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chose to repose himself in the bosom of his native country.
In the year 1795 he was elevated to the rank of Field Marshal, and afterwards constituted Commander in Chief of the British army. This latter promotion took place at the death of Lord Amherst, who attained to great celebrity in the military prosession. His Royal Highness's assiduity in his present high station, is known to all; and it is equally certain that, in the army, he has made many considerable improvements.
In the present Expedition, in which his Royal Highness has now taken a distinguished part, we must expect to meet with a vigorous opposition. The French, it is known, are tenacious of their conquests; and the Hollanders who have joined themselves to that party, will not easily relinquish the power they have obtained.— Terrible will be the conflict, and important the issue. . It is a little remarkable, that about this time last century, the Stadtholder nobly came over to desend our liberties; and we are now engaged in restoring the fame chief magistrate to the throne of hit ancestors. Every thing will be done which British valour can effect. The fleet of the enemy, indeed, is already in our hands, and their Territory, may soon fall into, our po Session.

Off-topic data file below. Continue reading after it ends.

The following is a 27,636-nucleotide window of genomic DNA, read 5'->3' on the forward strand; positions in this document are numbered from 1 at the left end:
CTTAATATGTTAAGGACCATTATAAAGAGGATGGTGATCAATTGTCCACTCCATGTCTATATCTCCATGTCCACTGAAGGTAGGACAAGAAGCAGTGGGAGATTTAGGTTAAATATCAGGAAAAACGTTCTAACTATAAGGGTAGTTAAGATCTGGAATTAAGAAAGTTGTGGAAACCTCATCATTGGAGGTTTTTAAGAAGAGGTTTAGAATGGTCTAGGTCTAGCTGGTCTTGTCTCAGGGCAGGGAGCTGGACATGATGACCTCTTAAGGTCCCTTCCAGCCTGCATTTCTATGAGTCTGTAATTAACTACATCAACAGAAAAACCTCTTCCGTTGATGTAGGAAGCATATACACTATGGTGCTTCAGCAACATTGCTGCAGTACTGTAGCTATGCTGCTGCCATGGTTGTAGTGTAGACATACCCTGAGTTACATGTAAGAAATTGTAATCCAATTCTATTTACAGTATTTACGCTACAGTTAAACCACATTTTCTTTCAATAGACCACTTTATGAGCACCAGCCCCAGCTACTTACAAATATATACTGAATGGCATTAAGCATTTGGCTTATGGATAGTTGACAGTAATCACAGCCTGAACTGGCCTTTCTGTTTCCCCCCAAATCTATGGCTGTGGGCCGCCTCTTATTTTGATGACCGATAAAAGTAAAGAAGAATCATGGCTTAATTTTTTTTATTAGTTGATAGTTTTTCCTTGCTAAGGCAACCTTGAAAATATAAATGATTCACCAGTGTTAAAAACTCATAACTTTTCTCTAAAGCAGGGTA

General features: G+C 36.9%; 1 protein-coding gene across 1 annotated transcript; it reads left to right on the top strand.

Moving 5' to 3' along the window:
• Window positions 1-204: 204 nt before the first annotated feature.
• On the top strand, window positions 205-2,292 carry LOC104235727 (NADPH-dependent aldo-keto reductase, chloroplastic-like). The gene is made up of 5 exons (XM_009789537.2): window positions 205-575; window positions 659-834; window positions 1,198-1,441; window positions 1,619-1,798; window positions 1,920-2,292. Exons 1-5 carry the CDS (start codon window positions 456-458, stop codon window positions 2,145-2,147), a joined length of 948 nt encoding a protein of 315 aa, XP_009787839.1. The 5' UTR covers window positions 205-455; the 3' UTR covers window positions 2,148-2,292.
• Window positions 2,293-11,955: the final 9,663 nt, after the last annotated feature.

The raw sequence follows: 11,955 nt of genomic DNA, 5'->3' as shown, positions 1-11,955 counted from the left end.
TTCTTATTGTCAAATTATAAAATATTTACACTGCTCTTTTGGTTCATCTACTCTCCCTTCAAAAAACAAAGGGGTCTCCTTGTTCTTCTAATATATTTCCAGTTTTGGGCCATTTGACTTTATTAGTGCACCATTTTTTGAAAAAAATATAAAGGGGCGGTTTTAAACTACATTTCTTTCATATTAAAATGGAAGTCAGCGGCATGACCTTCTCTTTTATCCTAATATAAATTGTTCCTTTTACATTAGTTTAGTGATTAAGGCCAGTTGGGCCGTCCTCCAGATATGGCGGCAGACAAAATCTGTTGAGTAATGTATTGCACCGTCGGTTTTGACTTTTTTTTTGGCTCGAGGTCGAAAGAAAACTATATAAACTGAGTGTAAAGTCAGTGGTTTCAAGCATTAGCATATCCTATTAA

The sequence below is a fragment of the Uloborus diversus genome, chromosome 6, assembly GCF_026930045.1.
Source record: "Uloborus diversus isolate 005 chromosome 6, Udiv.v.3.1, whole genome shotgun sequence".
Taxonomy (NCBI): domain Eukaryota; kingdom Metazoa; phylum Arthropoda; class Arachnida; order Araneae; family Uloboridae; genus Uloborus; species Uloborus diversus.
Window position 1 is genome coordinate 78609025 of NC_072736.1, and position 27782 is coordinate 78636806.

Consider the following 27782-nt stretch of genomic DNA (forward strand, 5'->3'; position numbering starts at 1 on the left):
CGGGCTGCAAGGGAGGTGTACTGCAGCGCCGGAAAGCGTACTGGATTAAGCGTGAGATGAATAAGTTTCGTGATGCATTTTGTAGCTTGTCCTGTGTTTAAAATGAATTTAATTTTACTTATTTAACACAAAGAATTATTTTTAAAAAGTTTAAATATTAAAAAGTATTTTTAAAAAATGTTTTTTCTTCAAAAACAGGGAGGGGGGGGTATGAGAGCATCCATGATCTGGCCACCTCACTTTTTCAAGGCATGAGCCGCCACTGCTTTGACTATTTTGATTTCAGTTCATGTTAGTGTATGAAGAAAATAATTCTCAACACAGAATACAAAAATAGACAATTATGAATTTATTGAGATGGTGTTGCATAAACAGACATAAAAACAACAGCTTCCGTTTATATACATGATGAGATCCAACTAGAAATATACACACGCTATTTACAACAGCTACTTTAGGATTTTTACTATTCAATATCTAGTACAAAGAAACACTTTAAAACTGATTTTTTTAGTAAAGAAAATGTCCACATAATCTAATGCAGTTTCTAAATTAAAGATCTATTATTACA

MRi Park tells us, in his Travels through Africa, that he faw, near one of their village!, " a fort of masquerade habit hanging upon a tree, made of the bark of trees, which he was told belonged to MUMBO Jumbo. This is a strange bug-bear, common in ail the Mandirrgo towns, and employed by the Pagan natives in keeping the women insubjeBion; for as they are not restricted in the number of their wives, every. one marries as many as he can conveniently maintain; and it often happens that the ladies disagree among themselves: family quarrels sometimes arrive at such a height, that the voice of the husband is disregarded in the tumult. Then the interposition of Mumbo Jumbo is invoked, and is always decisive. This strange minister of justice, this sovereign arbiter of domestic strise, disguised in his masquerade attire, and armed with the rod of public authority, announces his coming by loud; and dilmal screams in the adjacent woods. H.e begins, as soon as it is dark, to enter the town, and proceeds to a place where all the inhabitants are assembled to meet him. The appearance of Mumbo Jumbo, it may bo supposed, is unpleasing to the African ladies, but they do not resuse to appear when summoned; and the ceremony commences with dancing and singing, which conti-. nues till midnight, when Mumbo seizes on the offender. The unfortunate victim being stripped naked, is tied to a post and severely scourged with Mumbo's rod, amidst the (hours and derision of the whole assembly; and it Is remarkable, that the rest of the women are very clamorous and outrageous in their abuse of their unfortunate